Heart Health

published : 2023-10-27

Want to Avoid a Heart Attack? Discover the Best and Worst Foods, According to Cardiologists

'Good Lifestyle Choices' Critical for Reducing Heart Disease Risk, Experts Say

A photo of a colorful plate of heart-healthy Mediterranean diet food, taken with a Canon EOS 5D Mark IV.

The secret of avoiding heart disease could come down to which foods are on — or off — your plate.

While you can’t control factors such as age or family history, the choice to adopt a heart-healthy diet can help reduce your risk.

Dr. Bradley Serwer, a cardiologist and chief medical officer at VitalSolution, advises against going on temporary diets for rapid weight loss, instead emphasizing the importance of making good lifestyle choices permanently.

Serwer and other cardiologists shared their nutrition advice for reducing the risk of coronary disease and heart attacks.

They highlight the impact of certain foods on cholesterol levels and overall cardiovascular health.

According to Serwer, one of the worst offenders is trans fats, which are found in many fried foods.

Trans fats elevate bad cholesterol (LDL) levels while lowering good cholesterol (HDL).

This imbalance promotes coronary atherosclerosis, also known as clogged arteries.

Simple carbohydrates, such as bread and potatoes, are another primary enemy, warned Dr. Alexander Postalian, a cardiologist at the Texas Heart Institute.

These carbohydrates are quickly absorbed and can get converted into 'bad' cholesterol, raising blood sugar levels.

Other examples of simple carbohydrates to be cautious of include sugary drinks, sweets, rice, and tortillas.

Foods rich in saturated fats, like red meat, also raise LDL levels and increase the risk of heart disease.

Processed meats like bacon and sausage contain nitrates that may increase inflammation and sodium, ultimately raising blood pressure.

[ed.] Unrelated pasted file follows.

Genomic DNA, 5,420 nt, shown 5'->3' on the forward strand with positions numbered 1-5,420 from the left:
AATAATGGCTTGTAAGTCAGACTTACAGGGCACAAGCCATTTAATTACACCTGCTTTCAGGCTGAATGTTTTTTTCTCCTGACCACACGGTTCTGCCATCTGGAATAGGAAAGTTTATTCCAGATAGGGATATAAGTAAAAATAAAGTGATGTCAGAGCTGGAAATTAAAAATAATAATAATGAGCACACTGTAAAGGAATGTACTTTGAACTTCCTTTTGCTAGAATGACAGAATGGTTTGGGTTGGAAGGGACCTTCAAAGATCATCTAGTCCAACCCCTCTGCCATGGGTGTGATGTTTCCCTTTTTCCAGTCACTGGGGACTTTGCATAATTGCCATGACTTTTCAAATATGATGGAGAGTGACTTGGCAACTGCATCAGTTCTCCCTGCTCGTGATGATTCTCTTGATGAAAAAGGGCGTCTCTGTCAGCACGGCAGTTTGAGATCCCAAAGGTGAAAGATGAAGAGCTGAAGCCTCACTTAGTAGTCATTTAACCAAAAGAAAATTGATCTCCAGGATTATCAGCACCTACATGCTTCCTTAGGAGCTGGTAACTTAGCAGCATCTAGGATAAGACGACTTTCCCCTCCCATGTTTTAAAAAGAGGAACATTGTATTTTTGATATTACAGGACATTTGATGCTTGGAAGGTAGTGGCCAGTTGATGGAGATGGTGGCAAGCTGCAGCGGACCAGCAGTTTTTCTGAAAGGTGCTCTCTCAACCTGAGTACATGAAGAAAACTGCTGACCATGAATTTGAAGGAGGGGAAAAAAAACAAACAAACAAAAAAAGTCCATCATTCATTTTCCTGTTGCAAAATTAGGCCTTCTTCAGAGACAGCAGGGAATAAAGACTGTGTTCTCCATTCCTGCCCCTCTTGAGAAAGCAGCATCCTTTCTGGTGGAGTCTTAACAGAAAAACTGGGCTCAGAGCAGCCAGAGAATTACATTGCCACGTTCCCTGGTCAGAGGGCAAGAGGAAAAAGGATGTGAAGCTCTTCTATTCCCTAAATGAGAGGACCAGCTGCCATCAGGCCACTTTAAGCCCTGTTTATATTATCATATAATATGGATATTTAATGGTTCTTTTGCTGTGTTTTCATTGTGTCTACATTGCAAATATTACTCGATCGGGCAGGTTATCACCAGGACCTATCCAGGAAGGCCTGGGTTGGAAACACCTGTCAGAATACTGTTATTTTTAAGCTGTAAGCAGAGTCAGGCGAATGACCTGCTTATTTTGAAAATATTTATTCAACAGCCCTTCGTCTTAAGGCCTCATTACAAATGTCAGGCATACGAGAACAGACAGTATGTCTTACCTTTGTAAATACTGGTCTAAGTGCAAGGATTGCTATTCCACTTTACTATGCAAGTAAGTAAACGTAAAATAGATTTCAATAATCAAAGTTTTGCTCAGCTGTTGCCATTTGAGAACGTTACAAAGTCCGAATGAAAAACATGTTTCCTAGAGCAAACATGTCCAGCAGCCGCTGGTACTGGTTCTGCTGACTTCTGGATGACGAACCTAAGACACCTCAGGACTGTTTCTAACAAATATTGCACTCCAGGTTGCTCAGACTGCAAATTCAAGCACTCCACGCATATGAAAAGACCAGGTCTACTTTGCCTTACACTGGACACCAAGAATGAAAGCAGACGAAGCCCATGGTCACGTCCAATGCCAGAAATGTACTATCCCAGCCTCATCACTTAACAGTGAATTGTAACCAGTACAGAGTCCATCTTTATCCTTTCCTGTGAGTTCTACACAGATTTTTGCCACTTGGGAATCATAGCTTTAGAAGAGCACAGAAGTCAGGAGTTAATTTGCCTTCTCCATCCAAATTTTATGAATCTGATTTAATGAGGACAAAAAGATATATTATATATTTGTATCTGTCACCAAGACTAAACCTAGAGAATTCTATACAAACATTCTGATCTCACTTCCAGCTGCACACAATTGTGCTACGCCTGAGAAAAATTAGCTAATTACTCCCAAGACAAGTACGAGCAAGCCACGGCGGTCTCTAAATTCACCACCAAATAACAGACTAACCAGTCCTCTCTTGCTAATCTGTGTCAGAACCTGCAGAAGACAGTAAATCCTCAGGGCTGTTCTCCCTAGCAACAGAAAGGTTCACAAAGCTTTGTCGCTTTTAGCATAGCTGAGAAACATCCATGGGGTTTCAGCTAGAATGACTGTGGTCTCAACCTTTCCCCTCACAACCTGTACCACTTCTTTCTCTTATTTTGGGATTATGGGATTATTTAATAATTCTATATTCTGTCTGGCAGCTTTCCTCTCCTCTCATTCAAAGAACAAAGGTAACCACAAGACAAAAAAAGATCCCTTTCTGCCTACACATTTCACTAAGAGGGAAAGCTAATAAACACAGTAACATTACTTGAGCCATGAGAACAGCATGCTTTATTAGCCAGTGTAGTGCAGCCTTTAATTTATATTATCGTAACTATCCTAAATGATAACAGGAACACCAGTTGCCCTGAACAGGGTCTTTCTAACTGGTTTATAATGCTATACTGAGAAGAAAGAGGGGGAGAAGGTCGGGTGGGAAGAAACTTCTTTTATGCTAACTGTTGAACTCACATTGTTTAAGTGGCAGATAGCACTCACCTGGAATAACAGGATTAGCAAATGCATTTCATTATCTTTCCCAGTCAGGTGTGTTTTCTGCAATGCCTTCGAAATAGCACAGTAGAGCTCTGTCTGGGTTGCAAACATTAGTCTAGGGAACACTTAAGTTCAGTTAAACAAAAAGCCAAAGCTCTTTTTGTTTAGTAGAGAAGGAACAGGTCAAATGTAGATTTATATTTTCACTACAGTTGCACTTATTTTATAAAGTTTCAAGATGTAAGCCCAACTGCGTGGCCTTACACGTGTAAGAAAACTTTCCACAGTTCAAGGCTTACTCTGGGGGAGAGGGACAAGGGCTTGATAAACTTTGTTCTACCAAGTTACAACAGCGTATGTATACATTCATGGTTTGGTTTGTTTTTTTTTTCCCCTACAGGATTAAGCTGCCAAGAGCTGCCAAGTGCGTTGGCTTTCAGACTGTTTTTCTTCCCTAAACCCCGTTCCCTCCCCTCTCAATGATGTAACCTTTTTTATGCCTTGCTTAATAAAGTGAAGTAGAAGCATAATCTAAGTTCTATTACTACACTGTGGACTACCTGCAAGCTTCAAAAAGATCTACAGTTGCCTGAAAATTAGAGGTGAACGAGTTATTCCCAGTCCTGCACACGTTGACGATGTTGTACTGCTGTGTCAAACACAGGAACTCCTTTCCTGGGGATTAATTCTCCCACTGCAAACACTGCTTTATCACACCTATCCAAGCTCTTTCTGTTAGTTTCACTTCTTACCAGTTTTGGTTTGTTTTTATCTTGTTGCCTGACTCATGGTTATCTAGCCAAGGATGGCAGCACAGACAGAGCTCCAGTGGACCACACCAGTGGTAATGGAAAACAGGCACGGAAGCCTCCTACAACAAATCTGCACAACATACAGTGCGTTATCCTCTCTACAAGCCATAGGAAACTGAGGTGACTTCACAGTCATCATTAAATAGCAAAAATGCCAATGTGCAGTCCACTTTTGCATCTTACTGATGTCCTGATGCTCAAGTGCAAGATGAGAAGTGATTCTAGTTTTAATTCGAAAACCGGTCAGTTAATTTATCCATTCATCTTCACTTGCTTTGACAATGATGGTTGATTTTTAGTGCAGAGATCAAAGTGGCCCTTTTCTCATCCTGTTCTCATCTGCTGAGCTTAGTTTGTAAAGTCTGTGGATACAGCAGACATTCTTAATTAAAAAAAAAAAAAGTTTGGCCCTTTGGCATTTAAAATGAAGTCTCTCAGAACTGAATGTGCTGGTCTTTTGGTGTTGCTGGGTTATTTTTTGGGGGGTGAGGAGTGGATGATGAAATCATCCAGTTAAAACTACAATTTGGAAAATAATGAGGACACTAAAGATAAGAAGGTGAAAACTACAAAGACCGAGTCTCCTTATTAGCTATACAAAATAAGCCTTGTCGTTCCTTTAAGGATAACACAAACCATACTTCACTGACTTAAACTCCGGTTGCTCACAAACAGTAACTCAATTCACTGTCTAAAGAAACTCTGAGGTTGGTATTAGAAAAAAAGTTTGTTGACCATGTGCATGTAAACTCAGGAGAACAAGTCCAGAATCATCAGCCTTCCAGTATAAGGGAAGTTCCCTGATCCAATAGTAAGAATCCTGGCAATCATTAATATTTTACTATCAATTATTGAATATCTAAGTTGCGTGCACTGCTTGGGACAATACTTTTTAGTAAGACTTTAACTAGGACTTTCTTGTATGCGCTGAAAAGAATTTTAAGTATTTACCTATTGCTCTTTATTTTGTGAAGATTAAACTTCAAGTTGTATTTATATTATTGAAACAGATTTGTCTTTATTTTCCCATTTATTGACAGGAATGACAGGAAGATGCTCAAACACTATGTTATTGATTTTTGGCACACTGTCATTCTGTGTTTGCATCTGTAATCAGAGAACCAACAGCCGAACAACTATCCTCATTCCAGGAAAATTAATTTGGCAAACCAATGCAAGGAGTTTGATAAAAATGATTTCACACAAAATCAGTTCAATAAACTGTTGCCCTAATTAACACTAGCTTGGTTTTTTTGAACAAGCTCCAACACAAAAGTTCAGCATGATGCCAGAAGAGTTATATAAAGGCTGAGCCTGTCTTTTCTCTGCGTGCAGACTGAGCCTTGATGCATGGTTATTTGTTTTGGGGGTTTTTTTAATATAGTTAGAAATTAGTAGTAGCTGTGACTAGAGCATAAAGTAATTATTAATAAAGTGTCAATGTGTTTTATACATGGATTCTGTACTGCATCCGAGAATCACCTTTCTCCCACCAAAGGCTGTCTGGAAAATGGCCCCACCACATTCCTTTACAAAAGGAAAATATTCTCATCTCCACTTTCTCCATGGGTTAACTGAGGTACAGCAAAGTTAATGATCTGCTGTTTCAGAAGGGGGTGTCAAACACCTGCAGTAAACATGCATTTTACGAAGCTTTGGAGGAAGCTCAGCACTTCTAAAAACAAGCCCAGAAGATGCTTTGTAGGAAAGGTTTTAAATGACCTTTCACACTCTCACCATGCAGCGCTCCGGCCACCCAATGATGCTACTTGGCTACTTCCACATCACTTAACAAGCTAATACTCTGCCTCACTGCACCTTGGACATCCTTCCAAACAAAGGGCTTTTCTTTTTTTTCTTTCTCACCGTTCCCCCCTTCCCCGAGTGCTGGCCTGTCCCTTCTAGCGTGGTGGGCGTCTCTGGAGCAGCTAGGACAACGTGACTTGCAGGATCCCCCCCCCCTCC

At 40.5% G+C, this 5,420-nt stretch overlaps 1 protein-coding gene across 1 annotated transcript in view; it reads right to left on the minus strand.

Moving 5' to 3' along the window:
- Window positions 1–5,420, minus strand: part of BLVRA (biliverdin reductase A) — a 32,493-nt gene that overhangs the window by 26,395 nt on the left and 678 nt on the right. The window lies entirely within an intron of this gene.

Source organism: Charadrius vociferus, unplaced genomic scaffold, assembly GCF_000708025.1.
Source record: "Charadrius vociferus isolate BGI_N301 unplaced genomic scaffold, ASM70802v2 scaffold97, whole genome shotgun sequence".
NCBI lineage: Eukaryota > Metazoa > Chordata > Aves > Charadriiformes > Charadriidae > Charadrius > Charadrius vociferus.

A close-up shot of a stack of fried foods, representing foods high in trans fats, taken with a Nikon D850.

Limiting or avoiding dairy products, which are high in saturated fats, can contribute to optimal heart health.

However, reduced-fat yogurt, cheese, and milk are considered safer options for those with high cholesterol or a history of heart disease.

Sugary foods, especially those with high-fructose corn syrup, can increase the risk of obesity and diabetes, which are independent risk factors for heart disease.

Similarly, processed carbohydrates like white bread, soda, and candy can raise blood glucose levels and further increase the risk of obesity, diabetes, heart disease, and stroke.

Consuming excessive sodium can cause blood pressure to spike, thereby raising the risk of heart attack and stroke.

Common culprits of high sodium intake include deli meats, canned soups and veggies, frozen meals, and prepared sauces.

Ultra-processed foods that combine trans fats, saturated fats, high sodium, and sugar are particularly detrimental to heart health and should be avoided as much as possible.

While moderate consumption of red wine has some data to support its benefits, excess alcohol can have a direct toxic effect on the heart.

Alcoholic drinks are also high in calories and sodium, contributing to obesity and high blood pressure.

To prioritize heart health, cardiologists recommend incorporating a range of nutritious foods into your diet.

Plant-based diets high in fiber have been shown to significantly reduce the risk of heart disease.

Green, leafy vegetables provide valuable vitamins, minerals, and nitrates that support healthy blood vessel function.

Citrus fruits, high in potassium, can help lower blood pressure.

A photo of a person exercising outdoors to promote a healthy lifestyle and reduce the risk of heart disease, taken with a Sony Alpha A7 III.

While fruits contain simple carbohydrates, their fiber content aids digestion and slows sugar absorption.

Complex carbohydrates and fiber found in whole grains like wheat, oats, and brown rice help lower bad cholesterol levels.

To provide sufficient protein without excessive saturated fat, cardiologists suggest skinless chicken, fish, legumes, and nuts as excellent choices.

Monounsaturated and polyunsaturated fats, found in healthy sources like olive oil, safflower oil, sunflower oil, sesame oil, walnuts, and almonds, help improve cholesterol levels and reduce inflammation.

Fatty fish like salmon, tuna, anchovies, herring, mackerel, and sardines, which are high in omega-3 fatty acids, have been associated with lower blood pressure, a better lipid profile, and a reduced risk of arrhythmia.

The Mediterranean diet, which includes these heart-healthy foods, has a long-standing reputation for improving heart health.

Lastly, staying properly hydrated helps maintain healthy sodium levels and supports overall health, including kidney function.

A heart-healthy treat is dark chocolate, which contains flavonoids with antioxidant and blood pressure-lowering effects.

In addition to choosing the right foods, portion control is paramount for avoiding obesity and coronary artery disease.

Being mindful of the energy balance, including calories from food and exercise, is crucial to maintaining a healthy weight.

Prioritize your heart health by incorporating these expert nutrition tips into your daily life.